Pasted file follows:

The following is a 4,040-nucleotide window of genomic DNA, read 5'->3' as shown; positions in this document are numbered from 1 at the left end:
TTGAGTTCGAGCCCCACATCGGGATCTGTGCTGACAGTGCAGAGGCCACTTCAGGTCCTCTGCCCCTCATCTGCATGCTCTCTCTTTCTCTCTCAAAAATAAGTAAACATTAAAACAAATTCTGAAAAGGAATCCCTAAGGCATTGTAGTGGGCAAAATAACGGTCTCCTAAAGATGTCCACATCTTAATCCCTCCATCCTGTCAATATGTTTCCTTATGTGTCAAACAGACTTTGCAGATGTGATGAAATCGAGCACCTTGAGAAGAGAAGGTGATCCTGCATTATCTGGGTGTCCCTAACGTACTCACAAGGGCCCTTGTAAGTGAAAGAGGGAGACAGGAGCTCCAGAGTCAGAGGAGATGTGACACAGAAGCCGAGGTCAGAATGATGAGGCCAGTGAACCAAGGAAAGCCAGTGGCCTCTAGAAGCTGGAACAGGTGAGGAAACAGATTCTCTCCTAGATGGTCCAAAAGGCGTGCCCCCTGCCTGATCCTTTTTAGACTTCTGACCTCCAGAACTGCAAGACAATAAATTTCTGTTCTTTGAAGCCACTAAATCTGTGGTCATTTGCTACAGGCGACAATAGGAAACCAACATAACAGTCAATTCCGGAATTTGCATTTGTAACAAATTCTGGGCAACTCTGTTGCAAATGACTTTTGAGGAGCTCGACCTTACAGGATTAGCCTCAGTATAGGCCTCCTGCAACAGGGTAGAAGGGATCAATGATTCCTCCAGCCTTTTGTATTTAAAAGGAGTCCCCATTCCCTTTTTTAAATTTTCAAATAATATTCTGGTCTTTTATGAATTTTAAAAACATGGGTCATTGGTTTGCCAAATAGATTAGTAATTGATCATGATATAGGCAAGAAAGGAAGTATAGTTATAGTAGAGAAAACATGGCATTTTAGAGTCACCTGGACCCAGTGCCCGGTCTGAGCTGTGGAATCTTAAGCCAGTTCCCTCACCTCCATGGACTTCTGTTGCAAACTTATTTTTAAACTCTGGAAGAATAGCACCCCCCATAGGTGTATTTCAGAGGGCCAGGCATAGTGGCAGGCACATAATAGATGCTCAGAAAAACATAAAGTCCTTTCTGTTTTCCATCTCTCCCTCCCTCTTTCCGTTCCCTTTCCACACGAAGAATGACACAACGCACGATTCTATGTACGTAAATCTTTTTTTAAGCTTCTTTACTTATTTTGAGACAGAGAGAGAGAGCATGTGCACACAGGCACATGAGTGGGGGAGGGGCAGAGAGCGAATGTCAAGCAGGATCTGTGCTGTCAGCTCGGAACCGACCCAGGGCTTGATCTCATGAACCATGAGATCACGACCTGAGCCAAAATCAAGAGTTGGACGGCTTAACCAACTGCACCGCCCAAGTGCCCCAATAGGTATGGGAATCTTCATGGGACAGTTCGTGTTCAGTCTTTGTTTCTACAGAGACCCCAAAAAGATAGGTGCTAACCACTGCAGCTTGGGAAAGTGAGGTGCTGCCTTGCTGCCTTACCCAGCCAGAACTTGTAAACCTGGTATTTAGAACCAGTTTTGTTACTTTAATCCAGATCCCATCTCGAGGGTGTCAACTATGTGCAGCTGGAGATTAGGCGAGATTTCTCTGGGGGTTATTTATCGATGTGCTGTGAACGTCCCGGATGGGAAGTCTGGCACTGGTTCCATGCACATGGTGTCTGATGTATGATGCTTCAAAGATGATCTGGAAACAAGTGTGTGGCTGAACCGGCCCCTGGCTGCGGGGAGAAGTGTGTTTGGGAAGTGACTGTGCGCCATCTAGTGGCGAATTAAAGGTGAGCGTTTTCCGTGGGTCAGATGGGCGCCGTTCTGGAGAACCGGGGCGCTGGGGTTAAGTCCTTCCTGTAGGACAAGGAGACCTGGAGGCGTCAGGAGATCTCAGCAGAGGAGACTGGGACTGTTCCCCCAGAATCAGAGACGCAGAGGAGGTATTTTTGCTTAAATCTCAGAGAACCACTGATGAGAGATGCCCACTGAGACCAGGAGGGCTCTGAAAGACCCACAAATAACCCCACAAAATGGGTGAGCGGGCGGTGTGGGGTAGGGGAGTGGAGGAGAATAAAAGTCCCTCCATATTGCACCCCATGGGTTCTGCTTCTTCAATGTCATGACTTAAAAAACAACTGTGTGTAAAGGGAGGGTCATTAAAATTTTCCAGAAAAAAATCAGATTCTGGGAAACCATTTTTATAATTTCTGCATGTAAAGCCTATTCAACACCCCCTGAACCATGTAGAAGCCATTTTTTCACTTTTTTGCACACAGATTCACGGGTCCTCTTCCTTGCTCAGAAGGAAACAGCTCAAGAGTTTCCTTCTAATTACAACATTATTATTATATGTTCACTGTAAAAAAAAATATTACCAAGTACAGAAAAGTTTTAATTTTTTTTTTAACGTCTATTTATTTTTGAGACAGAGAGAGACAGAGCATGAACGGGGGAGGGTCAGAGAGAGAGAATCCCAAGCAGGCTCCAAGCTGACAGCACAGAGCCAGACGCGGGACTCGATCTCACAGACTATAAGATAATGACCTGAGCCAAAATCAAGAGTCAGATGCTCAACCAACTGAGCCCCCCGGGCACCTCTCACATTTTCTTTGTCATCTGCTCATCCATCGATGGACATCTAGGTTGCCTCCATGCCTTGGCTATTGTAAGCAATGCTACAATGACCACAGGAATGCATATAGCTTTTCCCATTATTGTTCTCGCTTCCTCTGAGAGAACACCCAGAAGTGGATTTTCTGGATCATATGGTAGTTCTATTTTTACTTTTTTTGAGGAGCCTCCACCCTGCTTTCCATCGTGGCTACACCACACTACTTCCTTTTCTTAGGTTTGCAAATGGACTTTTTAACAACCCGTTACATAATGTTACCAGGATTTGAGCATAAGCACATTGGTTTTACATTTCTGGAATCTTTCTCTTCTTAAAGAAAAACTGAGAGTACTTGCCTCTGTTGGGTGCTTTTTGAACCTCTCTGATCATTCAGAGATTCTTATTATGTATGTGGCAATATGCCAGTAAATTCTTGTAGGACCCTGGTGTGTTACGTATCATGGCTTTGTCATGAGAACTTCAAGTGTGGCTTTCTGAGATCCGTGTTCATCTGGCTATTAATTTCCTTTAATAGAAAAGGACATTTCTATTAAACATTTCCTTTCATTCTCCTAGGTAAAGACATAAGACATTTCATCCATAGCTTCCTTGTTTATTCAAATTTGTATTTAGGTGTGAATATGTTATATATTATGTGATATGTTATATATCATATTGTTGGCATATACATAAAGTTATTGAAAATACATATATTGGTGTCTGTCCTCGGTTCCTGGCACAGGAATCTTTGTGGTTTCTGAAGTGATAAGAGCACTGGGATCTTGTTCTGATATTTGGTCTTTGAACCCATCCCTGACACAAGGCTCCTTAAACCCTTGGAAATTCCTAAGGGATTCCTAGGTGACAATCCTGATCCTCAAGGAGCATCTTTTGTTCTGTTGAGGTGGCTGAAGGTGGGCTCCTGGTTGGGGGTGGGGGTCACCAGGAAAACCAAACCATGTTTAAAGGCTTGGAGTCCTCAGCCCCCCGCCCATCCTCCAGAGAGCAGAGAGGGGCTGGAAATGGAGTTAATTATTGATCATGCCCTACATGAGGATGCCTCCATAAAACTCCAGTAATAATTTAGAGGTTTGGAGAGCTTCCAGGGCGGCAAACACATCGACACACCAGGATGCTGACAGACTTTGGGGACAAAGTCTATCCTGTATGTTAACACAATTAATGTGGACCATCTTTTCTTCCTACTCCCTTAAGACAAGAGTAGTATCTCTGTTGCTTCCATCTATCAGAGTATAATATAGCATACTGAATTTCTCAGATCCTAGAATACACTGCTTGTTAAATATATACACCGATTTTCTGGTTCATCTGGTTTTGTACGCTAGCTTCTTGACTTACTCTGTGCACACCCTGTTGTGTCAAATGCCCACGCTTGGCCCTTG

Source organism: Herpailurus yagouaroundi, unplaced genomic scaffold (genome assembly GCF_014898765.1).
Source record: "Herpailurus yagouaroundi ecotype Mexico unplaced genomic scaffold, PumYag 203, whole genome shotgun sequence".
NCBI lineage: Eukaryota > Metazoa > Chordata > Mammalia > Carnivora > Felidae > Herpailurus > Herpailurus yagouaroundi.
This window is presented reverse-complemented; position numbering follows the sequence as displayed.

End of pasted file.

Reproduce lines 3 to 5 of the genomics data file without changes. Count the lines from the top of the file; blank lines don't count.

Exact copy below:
Source organism: Herpailurus yagouaroundi, unplaced genomic scaffold (genome assembly GCF_014898765.1).
Source record: "Herpailurus yagouaroundi ecotype Mexico unplaced genomic scaffold, PumYag 203, whole genome shotgun sequence".
NCBI lineage: Eukaryota > Metazoa > Chordata > Mammalia > Carnivora > Felidae > Herpailurus > Herpailurus yagouaroundi.